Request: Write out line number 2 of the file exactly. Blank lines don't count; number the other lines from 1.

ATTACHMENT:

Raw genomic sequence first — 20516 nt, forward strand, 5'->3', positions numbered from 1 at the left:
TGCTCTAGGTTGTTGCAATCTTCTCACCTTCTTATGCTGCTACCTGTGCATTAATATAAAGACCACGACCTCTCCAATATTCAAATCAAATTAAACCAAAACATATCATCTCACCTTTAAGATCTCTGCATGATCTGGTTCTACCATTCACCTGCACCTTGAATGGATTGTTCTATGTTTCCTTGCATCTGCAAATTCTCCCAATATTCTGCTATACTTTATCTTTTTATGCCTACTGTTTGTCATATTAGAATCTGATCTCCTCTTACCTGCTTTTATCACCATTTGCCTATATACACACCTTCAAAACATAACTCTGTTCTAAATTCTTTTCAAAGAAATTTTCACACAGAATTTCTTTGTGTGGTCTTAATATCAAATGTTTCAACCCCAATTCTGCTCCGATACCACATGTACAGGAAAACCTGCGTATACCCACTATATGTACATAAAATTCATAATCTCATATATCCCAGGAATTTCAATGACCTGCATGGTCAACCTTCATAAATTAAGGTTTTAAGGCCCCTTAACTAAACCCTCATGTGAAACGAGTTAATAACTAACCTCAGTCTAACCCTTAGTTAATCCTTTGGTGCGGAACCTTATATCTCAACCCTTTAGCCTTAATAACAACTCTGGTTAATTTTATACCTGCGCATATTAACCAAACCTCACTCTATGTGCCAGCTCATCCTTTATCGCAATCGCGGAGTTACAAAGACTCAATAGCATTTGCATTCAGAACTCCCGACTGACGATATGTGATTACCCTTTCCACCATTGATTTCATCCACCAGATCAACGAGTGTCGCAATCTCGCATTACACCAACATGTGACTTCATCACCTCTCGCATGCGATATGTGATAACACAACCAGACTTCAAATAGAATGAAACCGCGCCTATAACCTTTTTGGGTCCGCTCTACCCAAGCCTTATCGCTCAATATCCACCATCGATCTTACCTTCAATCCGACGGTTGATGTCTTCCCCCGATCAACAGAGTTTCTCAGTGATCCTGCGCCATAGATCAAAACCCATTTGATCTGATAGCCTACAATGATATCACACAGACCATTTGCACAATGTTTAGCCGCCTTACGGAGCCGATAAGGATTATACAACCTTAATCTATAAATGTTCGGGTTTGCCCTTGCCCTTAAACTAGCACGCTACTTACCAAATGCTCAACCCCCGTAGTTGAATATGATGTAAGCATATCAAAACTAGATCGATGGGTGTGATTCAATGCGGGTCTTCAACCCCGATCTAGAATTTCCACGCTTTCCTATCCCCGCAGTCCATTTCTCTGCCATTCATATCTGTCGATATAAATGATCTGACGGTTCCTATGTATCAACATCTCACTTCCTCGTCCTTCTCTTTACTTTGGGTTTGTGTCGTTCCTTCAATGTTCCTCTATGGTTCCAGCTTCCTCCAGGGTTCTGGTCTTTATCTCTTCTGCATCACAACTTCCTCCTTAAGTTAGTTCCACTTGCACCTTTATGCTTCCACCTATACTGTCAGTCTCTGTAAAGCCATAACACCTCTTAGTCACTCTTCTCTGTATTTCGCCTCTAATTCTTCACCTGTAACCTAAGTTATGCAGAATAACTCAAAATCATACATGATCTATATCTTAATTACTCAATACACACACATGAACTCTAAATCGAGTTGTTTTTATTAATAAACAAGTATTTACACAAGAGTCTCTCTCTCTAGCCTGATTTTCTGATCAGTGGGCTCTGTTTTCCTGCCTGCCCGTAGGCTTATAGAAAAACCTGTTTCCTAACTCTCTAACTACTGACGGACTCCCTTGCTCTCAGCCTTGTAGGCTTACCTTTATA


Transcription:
TGCTCTAGGTTGTTGCAATCTTCTCACCTTCTTATGCTGCTACCTGTGCATTAATATAAAGACCACGACCTCTCCAATATTCAAATCAAATTAAACCAAAACATATCATCTCACCTTTAAGATCTCTGCATGATCTGGTTCTACCATTCACCTGCACCTTGAATGGATTGTTCTATGTTTCCTTGCATCTGCAAATTCTCCCAATATTCTGCTATACTTTATCTTTTTATGCCTACTGTTTGTCATATTAGAATCTGATCTCCTCTTACCTGCTTTTATCACCATTTGCCTATATACACACCTTCAAAACATAACTCTGTTCTAAATTCTTTTCAAAGAAATTTTCACACAGAATTTCTTTGTGTGGTCTTAATATCAAATGTTTCAACCCCAATTCTGCTCCGATACCACATGTACAGGAAAACCTGCGTATACCCACTATATGTACATAAAATTCATAATCTCATATATCCCAGGAATTTCAATGACCTGCATGGTCAACCTTCATAAATTAAGGTTTTAAGGCCCCTTAACTAAACCCTCATGTGAAACGAGTTAATAACTAACCTCAGTCTAACCCTTAGTTAATCCTTTGGTGCGGAACCTTATATCTCAACCCTTTAGCCTTAATAACAACTCTGGTTAATTTTATACCTGCGCATATTAACCAAACCTCACTCTATGTGCCAGCTCATCCTTTATCGCAATCGCGGAGTTACAAAGACTCAATAGCATTTGCATTCAGAACTCCCGACTGACGATATGTGATTACCCTTTCCACCATTGATTTCATCCACCAGATCAACGAGTGTCGCAATCTCGCATTACACCAACATGTGACTTCATCACCTCTCGCATGCGATATGTGATAACACAACCAGACTTCAAATAGAATGAAACCGCGCCTATAACCTTTTTGGGTCCGCTCTACCCAAGCCTTATCGCTCAATATCCACCATCGATCTTACCTTCAATCCGACGGTTGATGTCTTCCCCCGATCAACAGAGTTTCTCAGTGATCCTGCGCCATAGATCAAAACCCATTTGATCTGATAGCCTACAATGATATCACACAGACCATTTGCACAATGTTTAGCCGCCTTACGGAGCCGATAAGGATTATACAACCTTAATCTATAAATGTTCGGGTTTGCCCTTGCCCTTAAACTAGCACGCTACTTACCAAATGCTCAACCCCCGTAGTTGAATATGATGTAAGCATATCAAAACTAGATCGATGGGTGTGATTCAATGCGGGTCTTCAACCCCGATCTAGAATTTCCACGCTTTCCTATCCCCGCAGTCCATTTCTCTGCCATTCATATCTGTCGATATAAATGATCTGACGGTTCCTATGTATCAACATCTCACTTCCTCGTCCTTCTCTTTACTTTGGGTTTGTGTCGTTCCTTCAATGTTCCTCTATGGTTCCAGCTTCCTCCAGGGTTCTGGTCTTTATCTCTTCTGCATCACAACTTCCTCCTTAAGTTAGTTCCACTTGCACCTTTATGCTTCCACCTATACTGTCAGTCTCTGTAAAGCCATAACACCTCTTAGTCACTCTTCTCTGTATTTCGCCTCTAATTCTTCACCTGTAACCTAAGTTATGCAGAATAACTCAAAATCATACATGATCTATATCTTAATTACTCAATACACACACATGAACTCTAAATCGAGTTGTTTTTATTAATAAACAAGTATTTACACAAGAGTCTCTCTCTCTAGCCTGATTTTCTGATCAGTGGGCTCTGTTTTCCTGCCTGCCCGTAGGCTTATAGAAAAACCTGTTTCCTAACTCTCTAACTACTGACGGACTCCCTTGCTCTCAGCCTTGTAGGCTTACCTTTATA